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Plowboy 01-22-2007 09:57 AM

Rest Your Rub
 
1 Attachment(s)
Thought I'd show what happens when you let your rub rest for a bit instead of mixing and using right away. The picture below isn't the best, but you can make out that there is a color difference in the rub on the right versus the rub on the left. They are the same rub with the same source ingredients. The rub on the left was made 3-5 days prior to the picture. The rub on the right was made about five minutes prior to the picture.

The older rub (left) has a more unified color and the individual granules are harder to identify. The rub that was just made (right) has more color differences. You can see white specs of salt and sugar more clearly throughout the rub.

The idea is that over time the oils from the chili powder, garlic, paprika, etc. stains the salt and white sugar granules. The individual colors become less distinctive. I personally doubt this all makes a world of difference in the appearance and taste of the final product. However, I do think it makes a difference, even if marginal. More coarse ground salts and sugars may be affected more. My picture is a fairly fine grind throughout.

My advice for any comp BBQers is to make your rub up at least several days ahead of time. Don't make it the day of the comp.

SP 01-22-2007 10:11 AM

The top part of my rub containers will loose color if they set too long.

Plowboy 01-22-2007 10:15 AM

Quote:

Originally Posted by SP
The top part of my rub containers will loose color if they set too long.

Yes, I'm posting this as an article on my site and added that the other advice is to give your rub a shake every few days. This shifts the granules around which addresses settling and supports the distribution of oils and colors.

Light will also affect color of rub. It will bleach it. Dark places to store your rub, dark canisters, and large labels on clear canisters are good steps to prevent sun/light bleaching. At comp, I always try to keep my rubs out of the sun if I can help it.

thirdeye 01-22-2007 10:20 AM

Also the brown sugar will dry to a lighter color.

You are right about heat and light. Even though we all have spice cabinets in the kitchen, it's best to store them elsewhere. I have a hall pantry which works perfect. My bulk spices are stored in the BIG pantry in the basement.

SP 01-22-2007 12:18 PM

Plastic bags or food saver for me when I make big batches. Keep them in the freezer.

Plowboy 01-22-2007 12:57 PM

Quote:

Originally Posted by SP
Plastic bags or food saver for me when I make big batches. Keep them in the freezer.

Hmmm... this sounds like an idea for a new experiment. The next time I make rub, I'll put half in the freezer and half in a cabinet. Wait a week and then compare. I wonder if the freezer will prohibit the oils from the chili from mingling with the salt and sugar. If so, the result would be two different looking rubs after a week... just like the picture above.

Maybe even divide into thirds and leave a batch out on the counter for a week. Then again, I don't want to waste rub.

jpw23 01-22-2007 05:51 PM

Quote:

Originally Posted by Plowboy
Hmmm... this sounds like an idea for a new experiment. The next time I make rub, I'll put half in the freezer and half in a cabinet. Wait a week and then compare. I wonder if the freezer will prohibit the oils from the chili from mingling with the salt and sugar. If so, the result would be two different looking rubs after a week... just like the picture above.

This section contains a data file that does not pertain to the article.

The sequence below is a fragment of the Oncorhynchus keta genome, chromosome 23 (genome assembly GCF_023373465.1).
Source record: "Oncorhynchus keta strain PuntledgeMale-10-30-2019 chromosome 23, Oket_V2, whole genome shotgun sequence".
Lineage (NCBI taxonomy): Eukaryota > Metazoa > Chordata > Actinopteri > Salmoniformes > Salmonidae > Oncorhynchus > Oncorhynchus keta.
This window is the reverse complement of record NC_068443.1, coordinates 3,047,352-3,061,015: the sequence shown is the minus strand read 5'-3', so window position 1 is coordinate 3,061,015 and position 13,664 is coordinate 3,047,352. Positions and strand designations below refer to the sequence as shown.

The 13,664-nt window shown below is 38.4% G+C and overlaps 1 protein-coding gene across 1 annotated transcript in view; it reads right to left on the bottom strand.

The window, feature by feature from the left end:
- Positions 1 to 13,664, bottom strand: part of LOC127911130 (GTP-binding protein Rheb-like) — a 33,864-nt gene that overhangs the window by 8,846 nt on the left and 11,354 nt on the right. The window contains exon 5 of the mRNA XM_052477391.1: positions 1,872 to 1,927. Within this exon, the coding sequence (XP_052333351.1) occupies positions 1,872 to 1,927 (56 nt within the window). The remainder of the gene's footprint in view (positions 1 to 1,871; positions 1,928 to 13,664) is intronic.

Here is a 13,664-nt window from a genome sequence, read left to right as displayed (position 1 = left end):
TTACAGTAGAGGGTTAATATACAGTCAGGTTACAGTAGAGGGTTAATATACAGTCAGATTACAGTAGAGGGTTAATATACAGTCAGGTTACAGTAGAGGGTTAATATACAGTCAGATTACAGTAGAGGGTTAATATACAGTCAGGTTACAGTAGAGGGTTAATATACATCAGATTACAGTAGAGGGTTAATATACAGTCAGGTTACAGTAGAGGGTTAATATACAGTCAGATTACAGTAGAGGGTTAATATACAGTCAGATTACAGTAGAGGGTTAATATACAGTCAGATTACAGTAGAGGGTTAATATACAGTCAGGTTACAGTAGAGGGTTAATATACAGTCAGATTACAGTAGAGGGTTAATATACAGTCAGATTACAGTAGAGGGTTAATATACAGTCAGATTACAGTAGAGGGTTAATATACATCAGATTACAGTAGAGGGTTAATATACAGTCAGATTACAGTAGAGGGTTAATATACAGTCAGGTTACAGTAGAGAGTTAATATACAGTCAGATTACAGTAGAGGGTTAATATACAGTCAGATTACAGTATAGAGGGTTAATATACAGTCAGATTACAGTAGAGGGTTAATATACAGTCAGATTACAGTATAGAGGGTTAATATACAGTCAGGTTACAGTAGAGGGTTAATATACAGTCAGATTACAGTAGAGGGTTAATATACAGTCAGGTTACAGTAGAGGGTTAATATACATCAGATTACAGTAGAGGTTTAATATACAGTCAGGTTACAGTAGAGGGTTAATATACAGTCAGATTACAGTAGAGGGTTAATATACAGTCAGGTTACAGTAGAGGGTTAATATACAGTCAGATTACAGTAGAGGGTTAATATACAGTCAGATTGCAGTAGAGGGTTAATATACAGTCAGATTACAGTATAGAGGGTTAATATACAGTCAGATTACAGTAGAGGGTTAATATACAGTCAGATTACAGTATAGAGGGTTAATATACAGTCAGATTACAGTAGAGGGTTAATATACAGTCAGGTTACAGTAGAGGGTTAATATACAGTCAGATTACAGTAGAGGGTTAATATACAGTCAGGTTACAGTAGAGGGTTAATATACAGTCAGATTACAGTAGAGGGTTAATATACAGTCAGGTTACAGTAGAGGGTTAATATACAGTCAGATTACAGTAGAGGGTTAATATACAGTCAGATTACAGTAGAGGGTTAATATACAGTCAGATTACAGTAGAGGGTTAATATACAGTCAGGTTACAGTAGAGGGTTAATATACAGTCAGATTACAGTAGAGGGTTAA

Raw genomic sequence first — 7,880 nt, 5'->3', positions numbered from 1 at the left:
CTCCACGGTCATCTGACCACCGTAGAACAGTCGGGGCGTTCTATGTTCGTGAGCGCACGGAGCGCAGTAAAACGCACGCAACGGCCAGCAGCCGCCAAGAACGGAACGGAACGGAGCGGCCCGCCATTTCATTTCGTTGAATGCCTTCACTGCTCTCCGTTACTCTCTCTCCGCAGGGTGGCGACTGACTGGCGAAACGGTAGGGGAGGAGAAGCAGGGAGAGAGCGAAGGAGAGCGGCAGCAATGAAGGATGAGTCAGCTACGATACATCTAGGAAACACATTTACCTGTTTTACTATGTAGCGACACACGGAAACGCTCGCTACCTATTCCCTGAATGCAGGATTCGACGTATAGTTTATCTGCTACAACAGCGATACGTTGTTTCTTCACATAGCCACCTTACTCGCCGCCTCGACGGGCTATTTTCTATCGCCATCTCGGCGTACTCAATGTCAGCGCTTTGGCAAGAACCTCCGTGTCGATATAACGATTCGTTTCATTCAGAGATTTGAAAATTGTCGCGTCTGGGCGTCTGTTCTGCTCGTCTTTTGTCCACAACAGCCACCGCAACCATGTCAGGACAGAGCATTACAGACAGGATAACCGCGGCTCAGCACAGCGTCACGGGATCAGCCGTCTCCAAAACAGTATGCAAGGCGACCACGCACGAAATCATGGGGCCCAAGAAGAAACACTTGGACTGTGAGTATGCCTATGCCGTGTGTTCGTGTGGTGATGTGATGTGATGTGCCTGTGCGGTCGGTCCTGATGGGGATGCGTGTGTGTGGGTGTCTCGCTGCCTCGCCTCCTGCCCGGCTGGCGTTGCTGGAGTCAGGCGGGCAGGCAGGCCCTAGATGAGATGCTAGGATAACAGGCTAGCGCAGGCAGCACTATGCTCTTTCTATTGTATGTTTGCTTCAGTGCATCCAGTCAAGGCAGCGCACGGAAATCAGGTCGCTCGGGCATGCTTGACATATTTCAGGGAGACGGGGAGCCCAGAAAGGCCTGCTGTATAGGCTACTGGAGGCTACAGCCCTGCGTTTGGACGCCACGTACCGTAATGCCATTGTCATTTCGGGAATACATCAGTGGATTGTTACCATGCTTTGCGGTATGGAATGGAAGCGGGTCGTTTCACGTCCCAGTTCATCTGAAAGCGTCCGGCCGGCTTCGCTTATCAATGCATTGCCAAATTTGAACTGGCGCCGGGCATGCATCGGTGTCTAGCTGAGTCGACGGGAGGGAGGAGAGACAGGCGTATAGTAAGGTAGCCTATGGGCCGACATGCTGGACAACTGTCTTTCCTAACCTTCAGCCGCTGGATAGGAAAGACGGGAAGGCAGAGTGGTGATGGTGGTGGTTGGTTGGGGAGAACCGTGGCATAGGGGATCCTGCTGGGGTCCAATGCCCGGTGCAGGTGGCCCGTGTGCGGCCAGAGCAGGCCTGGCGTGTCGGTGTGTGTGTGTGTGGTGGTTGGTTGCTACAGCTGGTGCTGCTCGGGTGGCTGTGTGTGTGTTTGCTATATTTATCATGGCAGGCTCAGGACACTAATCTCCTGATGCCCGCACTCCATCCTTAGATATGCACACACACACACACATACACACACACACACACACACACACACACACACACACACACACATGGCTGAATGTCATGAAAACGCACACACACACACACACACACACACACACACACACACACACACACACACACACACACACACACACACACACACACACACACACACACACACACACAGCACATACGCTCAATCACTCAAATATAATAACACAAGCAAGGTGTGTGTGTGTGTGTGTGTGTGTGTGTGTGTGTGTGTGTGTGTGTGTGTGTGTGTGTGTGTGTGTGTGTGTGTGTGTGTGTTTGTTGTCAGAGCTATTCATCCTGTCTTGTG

Maybe even divide into thirds and leave a batch out on the counter for a week. Then again, I don't want to waste rub.

The rub I'm sending you has been vacu-sucked and stored in the freezer...then again, it did not have much color to begin with.

Greendriver 01-22-2007 06:10 PM

Quote:

Originally Posted by thirdeye
Also the brown sugar will dry to a lighter color.

You are right about heat and light. Even though we all have spice cabinets in the kitchen, it's best to store them elsewhere. I have a hall pantry which works perfect. My bulk spices are stored in the BIG pantry in the basement.

I know I'd like to see a pic of the pantry and I'd guess some other folks would too.

jpw23 01-22-2007 06:10 PM

Quote:

Originally Posted by Greendriver
I know I'd like to see a pic of the pantry and I'd guess some other folks would too.


Oh....you said pantry.......I'll stop now!!!!

swamprb 01-22-2007 10:25 PM

My last batch of rub I ran some of the ingredients (Turbinado sugar, Kosher salt) through the blade coffee grinder for a second or two, and like the consistency better than past batches. But I got to thinking about grinding-since I'm in the coffee center of the Universe(Starbucks Country) we teach our young to store coffee in a cool dark place in an airtight container and never store in the refrigerator, and that burr grinders produce less heat thereby releasing less volatile oils needed to produce the optimum cup of caffeinatated beverage. Just a thought...or ramble

Plowboy 01-22-2007 10:30 PM

Quote:

Originally Posted by swamprb
My last batch of rub I ran some of the ingredients (Turbinado sugar, Kosher salt) through the blade coffee grinder for a second or two, and like the consistency better than past batches. But I got to thinking about grinding-since I'm in the coffee center of the Universe(Starbucks Country) we teach our young to store coffee in a cool dark place in an airtight container and never store in the refrigerator, and that burr grinders produce less heat thereby releasing less volatile oils needed to produce the optimum cup of caffeinatated beverage. Just a thought...or ramble

Hmmm.. one of my good friends is long time salesman with a major coffee distributor. He stores his beans in the freezer. Is that not right?


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